The commune of Barbaresco accounts for the majority of total production. This is where you’ll find many of the top sites and the most respected wine producers.

Neive has less Nebbiolo plantings and instead focuses on Dolcetto, Barbera, and Moscato Bianco.

Treiso, which is located south of Barbaresco and has higher-altitude hills, grows less Nebbiolo and more Dolcetto due to the milder mesoclimate.

Barbaresco vines are located on slopes approximately 50 meters lower than those of Barolo. To optimize ripeness, Nebbiolo is planted in the midst of south-facing slopes at elevations ranging from 150 to 350 meters.

Barbaresco soils

The majority of Barbaresco’s soils are from the Tortorian geological formation, which is characterized by primarily calcareous marls comparable to those found in the western portion of Barolo, but with alternating sand layers.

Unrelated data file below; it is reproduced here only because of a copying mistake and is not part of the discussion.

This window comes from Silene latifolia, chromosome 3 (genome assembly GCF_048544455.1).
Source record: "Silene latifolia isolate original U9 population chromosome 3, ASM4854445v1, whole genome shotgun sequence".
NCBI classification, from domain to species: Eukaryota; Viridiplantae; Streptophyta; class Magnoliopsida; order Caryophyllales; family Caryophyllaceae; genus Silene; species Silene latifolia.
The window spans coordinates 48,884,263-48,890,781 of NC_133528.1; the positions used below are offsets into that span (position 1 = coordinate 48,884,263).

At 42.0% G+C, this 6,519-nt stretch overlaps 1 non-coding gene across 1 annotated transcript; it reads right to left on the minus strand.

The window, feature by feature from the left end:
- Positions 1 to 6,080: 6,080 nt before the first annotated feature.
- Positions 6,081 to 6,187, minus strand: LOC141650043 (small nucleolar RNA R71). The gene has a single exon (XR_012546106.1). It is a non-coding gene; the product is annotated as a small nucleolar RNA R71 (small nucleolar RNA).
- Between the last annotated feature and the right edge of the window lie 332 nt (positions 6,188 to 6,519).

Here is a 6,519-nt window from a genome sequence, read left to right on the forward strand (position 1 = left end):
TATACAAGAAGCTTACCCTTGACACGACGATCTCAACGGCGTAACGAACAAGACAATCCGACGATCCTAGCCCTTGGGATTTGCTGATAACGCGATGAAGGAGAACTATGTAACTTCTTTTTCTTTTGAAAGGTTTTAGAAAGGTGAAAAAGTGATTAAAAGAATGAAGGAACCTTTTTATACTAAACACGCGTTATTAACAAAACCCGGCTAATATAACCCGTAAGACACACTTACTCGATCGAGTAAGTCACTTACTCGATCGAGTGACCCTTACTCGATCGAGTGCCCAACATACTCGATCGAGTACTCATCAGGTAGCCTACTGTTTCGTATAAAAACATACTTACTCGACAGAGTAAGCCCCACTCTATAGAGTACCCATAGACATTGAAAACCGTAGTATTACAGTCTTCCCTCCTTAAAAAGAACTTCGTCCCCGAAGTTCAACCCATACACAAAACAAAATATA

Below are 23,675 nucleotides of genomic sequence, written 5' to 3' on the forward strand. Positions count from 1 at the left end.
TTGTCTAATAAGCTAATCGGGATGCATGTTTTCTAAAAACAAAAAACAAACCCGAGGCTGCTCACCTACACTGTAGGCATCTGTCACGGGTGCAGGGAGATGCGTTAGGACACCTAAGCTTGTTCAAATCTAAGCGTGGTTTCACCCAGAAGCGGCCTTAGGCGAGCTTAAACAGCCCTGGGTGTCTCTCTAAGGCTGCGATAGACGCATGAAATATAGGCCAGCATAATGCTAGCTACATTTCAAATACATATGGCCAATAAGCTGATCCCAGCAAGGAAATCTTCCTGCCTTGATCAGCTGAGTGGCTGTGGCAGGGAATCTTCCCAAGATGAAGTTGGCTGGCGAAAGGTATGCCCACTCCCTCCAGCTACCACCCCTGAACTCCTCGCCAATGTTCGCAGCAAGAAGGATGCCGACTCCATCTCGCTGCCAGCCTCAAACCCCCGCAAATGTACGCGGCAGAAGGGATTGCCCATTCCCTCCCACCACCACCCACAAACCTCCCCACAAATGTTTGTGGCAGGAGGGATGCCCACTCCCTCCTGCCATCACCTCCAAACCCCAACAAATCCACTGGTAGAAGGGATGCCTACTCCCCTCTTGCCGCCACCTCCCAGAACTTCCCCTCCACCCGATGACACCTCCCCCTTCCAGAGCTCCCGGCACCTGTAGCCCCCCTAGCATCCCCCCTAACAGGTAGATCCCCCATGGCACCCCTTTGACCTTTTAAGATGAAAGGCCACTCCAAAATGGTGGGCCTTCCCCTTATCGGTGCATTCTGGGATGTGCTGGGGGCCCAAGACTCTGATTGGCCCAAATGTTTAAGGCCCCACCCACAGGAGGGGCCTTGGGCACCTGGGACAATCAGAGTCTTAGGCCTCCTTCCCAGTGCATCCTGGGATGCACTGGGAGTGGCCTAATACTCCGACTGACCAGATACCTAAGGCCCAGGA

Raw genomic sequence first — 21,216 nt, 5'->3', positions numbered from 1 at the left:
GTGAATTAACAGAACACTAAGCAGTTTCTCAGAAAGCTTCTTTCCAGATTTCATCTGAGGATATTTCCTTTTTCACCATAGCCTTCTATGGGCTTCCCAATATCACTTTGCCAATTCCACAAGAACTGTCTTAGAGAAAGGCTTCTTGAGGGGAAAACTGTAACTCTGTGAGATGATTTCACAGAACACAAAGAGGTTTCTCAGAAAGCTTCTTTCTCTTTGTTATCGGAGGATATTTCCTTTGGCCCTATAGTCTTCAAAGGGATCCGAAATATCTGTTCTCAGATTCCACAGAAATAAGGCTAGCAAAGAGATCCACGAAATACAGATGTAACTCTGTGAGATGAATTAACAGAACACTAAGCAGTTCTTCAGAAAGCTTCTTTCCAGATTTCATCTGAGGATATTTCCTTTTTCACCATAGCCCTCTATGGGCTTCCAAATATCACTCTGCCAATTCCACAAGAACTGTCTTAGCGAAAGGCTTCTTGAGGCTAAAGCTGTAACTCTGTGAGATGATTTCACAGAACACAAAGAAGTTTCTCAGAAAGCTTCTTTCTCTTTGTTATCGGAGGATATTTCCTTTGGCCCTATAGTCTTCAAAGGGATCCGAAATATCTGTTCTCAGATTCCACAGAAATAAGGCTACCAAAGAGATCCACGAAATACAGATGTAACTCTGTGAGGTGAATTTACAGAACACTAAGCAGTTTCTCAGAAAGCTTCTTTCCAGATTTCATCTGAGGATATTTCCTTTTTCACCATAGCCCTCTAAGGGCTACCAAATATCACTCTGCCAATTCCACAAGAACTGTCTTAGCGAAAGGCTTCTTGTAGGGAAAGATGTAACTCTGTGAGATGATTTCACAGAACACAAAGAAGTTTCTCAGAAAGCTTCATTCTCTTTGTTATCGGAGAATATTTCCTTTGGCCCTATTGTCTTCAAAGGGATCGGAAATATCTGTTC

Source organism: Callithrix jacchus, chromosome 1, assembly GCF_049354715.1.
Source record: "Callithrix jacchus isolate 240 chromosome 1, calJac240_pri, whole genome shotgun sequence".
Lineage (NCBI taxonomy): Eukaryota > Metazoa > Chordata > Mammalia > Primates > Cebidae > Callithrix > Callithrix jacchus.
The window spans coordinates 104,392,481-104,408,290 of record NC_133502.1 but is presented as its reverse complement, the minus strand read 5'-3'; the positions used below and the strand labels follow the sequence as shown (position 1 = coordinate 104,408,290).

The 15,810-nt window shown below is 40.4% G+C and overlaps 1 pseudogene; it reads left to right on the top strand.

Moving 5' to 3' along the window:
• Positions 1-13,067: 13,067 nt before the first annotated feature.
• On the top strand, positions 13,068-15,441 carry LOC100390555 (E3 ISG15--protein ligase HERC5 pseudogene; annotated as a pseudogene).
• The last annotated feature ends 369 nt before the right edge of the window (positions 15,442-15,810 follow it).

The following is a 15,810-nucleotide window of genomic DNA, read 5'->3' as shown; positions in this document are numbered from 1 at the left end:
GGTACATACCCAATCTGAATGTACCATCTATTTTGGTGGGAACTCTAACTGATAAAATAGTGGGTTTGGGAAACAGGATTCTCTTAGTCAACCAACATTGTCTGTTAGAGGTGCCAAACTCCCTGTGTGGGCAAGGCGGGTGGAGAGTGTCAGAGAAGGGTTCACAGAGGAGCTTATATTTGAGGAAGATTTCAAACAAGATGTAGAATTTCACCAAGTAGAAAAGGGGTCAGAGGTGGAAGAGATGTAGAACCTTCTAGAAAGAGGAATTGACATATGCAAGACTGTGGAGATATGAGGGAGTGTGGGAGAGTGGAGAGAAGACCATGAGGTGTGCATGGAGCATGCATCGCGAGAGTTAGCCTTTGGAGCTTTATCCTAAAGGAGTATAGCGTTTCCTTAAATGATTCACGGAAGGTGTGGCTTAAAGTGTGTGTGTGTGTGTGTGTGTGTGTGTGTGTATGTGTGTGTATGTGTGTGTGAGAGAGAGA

Barbaresco climate

Barbaresco winegrowing region is closer to the Tanaro river valley than Barolo. The proximity makes the area significantly warmer. As a result, Nebbiolo ripens earlier in Barbaresco than in Barolo. Grapes tend to ripen more consistently than in Barolo.

Barbaresco best sites

Barbaresco’s soils, altitudes, and exposures are similar to those of Barolo, but more uniform. As a result, there are no significant distinctions between the wines produced in the various sections of this appellation.

Barbaresco wine aging requirement before commercialization

Barbaresco must be matured for at least 26 months, with nine months spent in oak.

Barbaresco Riserva wines must be matured 50 months, with at least nine months in wood.

It is worth noting that, like Barolo wines, Barbaresco wines benefit immensely from bottle aging.